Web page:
It has taken a long time for Evan Johnson to get his due. A composer whose work is marked with mysterious intent and ambiguous direction, he has made it hard for himself – largely because he has made it hard for everyone else. In a discussion with Tim-Rutherford Johnson back in 2010, he admitted that his work was going to take time finding the right people: ‘my music tends to exist at boundaries of difficulty, endurance and notational complexity, and its appeal is limited as a result’. In fact, those traits are perhaps the most exciting thing about his music. His uncompromising vision and rarefied approach to writing scores has rewarded performers with completely new experiences, affecting them in uniquely strange ways. It’s kind of self-sabotage, doing an Evan Johnson piece – but who could possibly resist?

Johnson’s music begins with notation. It is, in his words, the ‘medium’ in which he works; sound might be the concern of the musicians who pick up his music sheets, but the writing is what matters to him. Johnson’s work lies at the edge of the format, like a Matrix structure with limits he’s trying to escape the confinements of. For most, notation is a language that indicates sound; its purpose is to give us something that directly communicates what music should be played. For Johnson, there’s more; notation is what forms sound, yes, but it can do more. Talking to the Riot Ensemble, he described his notes as a ‘semi-opaque code, generating situations for performers’. His sheets are networks of ambiguity and obtrusiveness, made not for musicians to understand and resolve, but to live in.

Something interesting happens when these pieces meet the listener. With the notation hidden, and Johnson’s elusive instructions concealed, the listener hears only a ‘shadow’ of what Johnson has written. A new version emerges, one with dark spaces and lost history. The listener experiences an echo of the real, Johnson’s sparse crawl of acoustic sounds passed down like whispers of what was once a whole truth. In many pieces, Johnson presents performers with physically and mentally demanding material that can barely be heard anyway. They burn stamina; it resounds to the audience as near-silence. The music is not shared, but scattered, Johnson describing his audiences as ‘less hearing and more overhearing’.

So: difficult music with mysterious definitions. Who’s up for it? It is, of course, the Riot Ensemble. The group are already familiar with Johnson’s music of shadows: in 2016, they performed Lart de toucher le clavecin 3, a work inspired by French baroque composer François Couperin. Like that work, they’re now taking on a piece written around the harpsichord: Linke Hand eines Apostels, commissioned by hcmf// and BBC Radio 3, focuses on ‘tensed strings, frail resonances, and hammered attack’, utilising harpsichord player Goska Isphording as a ‘soloist’ – in as much as she’s the most audible part. The piece’s intensity comes from its fragility – as if Johnson was trying to write imbalance and uncertainty into the notes.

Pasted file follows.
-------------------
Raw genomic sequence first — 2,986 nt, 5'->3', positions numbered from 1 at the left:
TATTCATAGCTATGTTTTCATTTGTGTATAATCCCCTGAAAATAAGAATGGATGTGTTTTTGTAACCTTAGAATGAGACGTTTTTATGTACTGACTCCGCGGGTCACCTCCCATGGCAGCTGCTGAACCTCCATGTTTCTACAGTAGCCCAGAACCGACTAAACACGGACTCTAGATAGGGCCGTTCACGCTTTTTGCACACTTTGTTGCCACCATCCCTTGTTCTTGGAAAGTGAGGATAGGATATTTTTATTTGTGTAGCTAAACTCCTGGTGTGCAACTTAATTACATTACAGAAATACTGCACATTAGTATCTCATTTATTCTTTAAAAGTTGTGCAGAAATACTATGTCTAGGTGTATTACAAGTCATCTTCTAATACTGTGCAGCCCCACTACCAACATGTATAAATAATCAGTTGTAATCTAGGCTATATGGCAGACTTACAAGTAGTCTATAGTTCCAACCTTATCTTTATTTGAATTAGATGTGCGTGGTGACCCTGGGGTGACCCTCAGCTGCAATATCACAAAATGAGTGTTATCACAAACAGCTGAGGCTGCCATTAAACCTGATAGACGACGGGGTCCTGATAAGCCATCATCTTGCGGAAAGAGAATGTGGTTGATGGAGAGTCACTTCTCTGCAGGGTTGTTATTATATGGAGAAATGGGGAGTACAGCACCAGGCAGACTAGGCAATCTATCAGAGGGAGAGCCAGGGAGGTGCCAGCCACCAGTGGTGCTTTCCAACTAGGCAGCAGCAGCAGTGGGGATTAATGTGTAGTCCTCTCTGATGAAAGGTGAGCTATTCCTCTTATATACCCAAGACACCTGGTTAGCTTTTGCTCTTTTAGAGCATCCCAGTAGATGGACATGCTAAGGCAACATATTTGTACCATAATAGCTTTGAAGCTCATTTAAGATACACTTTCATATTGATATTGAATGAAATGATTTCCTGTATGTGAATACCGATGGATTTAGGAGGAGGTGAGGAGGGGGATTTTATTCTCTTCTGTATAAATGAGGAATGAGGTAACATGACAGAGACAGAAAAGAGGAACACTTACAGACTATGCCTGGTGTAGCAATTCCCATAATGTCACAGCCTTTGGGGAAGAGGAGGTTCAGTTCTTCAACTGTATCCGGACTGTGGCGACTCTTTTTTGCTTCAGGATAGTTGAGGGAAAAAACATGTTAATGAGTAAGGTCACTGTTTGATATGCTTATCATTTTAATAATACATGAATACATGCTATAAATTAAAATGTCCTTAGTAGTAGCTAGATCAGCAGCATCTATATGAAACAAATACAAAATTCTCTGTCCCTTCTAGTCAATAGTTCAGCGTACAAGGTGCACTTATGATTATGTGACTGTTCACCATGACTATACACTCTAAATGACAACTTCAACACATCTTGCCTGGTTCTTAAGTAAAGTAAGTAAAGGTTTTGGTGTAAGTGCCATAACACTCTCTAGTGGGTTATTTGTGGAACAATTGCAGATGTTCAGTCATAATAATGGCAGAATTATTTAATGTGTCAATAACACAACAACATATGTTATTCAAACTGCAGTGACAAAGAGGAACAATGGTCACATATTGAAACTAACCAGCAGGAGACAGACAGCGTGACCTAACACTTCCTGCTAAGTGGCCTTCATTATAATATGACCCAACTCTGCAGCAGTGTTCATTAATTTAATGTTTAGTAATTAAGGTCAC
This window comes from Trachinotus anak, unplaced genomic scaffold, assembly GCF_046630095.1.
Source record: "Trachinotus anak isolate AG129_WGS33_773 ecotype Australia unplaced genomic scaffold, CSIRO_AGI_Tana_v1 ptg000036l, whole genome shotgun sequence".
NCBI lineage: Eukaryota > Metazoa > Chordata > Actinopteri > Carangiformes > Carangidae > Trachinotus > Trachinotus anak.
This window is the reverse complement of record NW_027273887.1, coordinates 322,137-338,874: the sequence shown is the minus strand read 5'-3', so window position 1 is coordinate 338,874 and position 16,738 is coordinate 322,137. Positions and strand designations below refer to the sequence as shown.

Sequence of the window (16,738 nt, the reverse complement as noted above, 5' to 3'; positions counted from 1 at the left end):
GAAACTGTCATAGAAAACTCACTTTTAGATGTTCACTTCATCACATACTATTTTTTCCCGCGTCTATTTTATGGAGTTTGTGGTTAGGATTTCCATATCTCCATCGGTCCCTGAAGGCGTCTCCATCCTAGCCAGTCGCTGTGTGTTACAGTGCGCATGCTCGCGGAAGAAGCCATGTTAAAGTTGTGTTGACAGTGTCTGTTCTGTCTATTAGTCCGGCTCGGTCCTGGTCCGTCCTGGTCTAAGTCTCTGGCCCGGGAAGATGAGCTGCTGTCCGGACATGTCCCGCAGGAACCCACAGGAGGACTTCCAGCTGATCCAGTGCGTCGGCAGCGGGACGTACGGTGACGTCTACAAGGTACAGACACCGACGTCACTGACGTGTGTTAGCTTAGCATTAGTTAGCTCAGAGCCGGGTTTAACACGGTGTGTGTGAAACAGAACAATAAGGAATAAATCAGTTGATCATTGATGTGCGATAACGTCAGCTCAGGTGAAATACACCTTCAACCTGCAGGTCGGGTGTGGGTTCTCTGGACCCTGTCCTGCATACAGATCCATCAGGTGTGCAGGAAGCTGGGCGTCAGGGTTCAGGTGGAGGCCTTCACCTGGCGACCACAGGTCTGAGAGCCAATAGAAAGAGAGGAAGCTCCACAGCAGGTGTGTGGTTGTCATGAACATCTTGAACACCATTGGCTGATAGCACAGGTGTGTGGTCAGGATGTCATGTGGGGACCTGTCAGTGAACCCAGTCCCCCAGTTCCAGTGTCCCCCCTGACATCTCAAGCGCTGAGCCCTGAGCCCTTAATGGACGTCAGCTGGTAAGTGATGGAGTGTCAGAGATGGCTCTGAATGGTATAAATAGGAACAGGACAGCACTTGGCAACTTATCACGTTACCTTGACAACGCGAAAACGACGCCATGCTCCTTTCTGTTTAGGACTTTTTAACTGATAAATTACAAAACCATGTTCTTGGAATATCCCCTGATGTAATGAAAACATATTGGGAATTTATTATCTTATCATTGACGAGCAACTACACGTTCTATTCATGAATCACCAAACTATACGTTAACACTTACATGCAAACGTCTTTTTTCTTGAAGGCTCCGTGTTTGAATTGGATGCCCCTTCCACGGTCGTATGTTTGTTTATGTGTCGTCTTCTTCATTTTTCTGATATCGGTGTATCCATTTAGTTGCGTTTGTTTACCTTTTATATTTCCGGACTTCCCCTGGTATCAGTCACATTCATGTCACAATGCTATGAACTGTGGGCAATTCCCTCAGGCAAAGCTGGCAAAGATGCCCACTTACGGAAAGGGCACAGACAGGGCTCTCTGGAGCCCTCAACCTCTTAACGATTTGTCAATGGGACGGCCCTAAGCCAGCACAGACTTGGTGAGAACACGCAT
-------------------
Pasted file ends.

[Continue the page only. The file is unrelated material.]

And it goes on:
With Linke Hand eines Apostels, The Riot Ensemble have opted into an evil spell. The piece bursts into existence, sparked up by a collective bang of instrumentation. It’s instantaneous, a moment of ecstasy – and for the rest of the piece’s duration, it’s dying off, the music fading ever outward. With these disquieting arrangements, Johnson creates new, uncomfortable relationships for the ensemble’s members. They find themselves trapped in a volatile environment – one of their own making. Johnson calls it ‘an extremely quiet, disappearing unstable fantasia’; he talks of passages being ‘silence-filled’, of groups of players as being ‘mostly inactive’. The piece moves like ‘unreliable thread’. It becomes one of those musical shadows Johnson makes: are the musicians the ones pulling the strings, making the malevolence, or is this piece a lifeline for them, something they’re desperately trying to grab a hold of?

Johnson’s chief inspiration for Linke Hand eines Apostels was a sketch by Albrecht Dürer, made in preparation for one the renaissance painter’s vast oil paintings. It literally means ‘left hand of an apostle’, and that’s what the drawing is: a very finely detailed image of a hand. The precision and beauty of this sketch would have been completely lost in the painting that resulted, the hand only a tiny fragment of the full image. But it makes sense that Johnson would zoom in on this sketch. He found the intensity; he found the moment in the process when Dürer really strained himself. The sketch is like something out of a Johnson piece: a transformation, one that the listener might never know happened.